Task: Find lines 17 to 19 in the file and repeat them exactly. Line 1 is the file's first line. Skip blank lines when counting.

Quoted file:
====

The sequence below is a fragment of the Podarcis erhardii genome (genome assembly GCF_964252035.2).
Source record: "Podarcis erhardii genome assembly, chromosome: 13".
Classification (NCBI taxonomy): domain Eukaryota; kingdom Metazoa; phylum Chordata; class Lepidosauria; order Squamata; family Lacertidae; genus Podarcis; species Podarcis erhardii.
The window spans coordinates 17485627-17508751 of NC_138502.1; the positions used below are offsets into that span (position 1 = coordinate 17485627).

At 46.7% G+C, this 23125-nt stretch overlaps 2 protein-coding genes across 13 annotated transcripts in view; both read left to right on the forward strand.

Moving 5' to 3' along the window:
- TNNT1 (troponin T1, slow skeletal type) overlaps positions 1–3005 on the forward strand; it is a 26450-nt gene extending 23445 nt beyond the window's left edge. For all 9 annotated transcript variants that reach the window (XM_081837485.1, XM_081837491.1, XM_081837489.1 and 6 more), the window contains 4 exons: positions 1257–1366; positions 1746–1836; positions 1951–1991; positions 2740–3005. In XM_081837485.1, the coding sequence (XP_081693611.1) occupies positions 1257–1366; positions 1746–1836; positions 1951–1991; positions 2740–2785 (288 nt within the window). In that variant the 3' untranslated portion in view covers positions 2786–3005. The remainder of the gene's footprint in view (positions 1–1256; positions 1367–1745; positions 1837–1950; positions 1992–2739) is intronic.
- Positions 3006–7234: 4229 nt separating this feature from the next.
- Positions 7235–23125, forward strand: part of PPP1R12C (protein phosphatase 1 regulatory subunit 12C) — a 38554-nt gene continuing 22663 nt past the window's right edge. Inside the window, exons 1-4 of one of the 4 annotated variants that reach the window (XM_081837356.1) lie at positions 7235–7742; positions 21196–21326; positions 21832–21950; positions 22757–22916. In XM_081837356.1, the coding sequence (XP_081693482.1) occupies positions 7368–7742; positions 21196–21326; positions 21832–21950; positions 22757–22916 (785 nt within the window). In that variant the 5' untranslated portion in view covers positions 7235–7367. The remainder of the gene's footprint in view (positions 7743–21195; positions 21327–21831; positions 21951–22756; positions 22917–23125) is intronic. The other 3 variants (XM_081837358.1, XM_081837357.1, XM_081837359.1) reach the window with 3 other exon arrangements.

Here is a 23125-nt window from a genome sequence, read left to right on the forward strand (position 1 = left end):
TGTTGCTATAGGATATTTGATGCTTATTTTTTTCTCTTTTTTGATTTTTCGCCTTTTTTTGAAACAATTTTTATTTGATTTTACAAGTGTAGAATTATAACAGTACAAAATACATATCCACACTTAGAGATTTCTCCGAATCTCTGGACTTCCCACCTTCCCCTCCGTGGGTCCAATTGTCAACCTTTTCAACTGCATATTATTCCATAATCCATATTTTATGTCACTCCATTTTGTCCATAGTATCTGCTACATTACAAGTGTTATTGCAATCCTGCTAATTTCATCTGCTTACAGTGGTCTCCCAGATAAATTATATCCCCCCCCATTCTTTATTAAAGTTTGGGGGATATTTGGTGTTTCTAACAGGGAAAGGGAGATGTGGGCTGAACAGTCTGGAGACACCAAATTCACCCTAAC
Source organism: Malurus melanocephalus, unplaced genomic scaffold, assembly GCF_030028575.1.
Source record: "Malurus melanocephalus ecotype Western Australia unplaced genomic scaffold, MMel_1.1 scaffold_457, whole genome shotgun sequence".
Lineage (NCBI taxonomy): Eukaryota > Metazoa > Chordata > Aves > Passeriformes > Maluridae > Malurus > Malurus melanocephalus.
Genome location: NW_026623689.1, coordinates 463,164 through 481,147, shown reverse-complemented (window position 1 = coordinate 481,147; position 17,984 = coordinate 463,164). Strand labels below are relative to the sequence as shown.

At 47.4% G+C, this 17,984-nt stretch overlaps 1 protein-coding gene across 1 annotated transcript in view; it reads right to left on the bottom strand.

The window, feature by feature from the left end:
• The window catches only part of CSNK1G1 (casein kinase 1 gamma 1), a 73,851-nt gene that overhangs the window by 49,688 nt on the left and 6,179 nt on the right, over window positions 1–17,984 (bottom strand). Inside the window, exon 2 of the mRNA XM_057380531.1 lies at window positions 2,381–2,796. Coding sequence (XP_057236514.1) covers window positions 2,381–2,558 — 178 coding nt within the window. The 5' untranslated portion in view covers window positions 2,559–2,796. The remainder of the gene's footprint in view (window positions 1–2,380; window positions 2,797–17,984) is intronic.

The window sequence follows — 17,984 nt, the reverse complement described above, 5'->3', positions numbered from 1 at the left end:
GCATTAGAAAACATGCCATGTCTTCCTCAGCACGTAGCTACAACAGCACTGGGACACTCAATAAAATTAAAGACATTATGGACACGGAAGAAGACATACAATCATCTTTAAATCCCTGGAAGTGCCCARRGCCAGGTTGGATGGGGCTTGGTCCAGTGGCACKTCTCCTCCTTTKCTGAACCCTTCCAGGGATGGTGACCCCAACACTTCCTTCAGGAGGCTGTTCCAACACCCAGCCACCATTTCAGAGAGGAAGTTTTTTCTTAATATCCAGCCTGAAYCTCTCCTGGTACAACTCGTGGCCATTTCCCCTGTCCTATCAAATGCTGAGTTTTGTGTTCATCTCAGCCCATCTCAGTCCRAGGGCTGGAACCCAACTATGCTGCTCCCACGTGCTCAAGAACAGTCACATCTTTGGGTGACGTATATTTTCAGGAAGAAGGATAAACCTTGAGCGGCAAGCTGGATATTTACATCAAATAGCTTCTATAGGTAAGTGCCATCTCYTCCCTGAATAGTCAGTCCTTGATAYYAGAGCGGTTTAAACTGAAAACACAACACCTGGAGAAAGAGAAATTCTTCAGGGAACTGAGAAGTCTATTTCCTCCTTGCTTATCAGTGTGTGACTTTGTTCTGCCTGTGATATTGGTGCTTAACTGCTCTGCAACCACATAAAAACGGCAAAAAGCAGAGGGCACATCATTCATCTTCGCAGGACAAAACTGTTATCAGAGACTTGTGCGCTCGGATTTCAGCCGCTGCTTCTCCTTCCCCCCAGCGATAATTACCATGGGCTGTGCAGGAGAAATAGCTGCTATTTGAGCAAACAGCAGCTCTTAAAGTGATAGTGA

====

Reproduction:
The window, feature by feature from the left end:
• The window catches only part of CSNK1G1 (casein kinase 1 gamma 1), a 73,851-nt gene that overhangs the window by 49,688 nt on the left and 6,179 nt on the right, over window positions 1–17,984 (bottom strand). Inside the window, exon 2 of the mRNA XM_057380531.1 lies at window positions 2,381–2,796. Coding sequence (XP_057236514.1) covers window positions 2,381–2,558 — 178 coding nt within the window. The 5' untranslated portion in view covers window positions 2,559–2,796. The remainder of the gene's footprint in view (window positions 1–2,380; window positions 2,797–17,984) is intronic.

The window sequence follows — 17,984 nt, the reverse complement described above, 5'->3', positions numbered from 1 at the left end: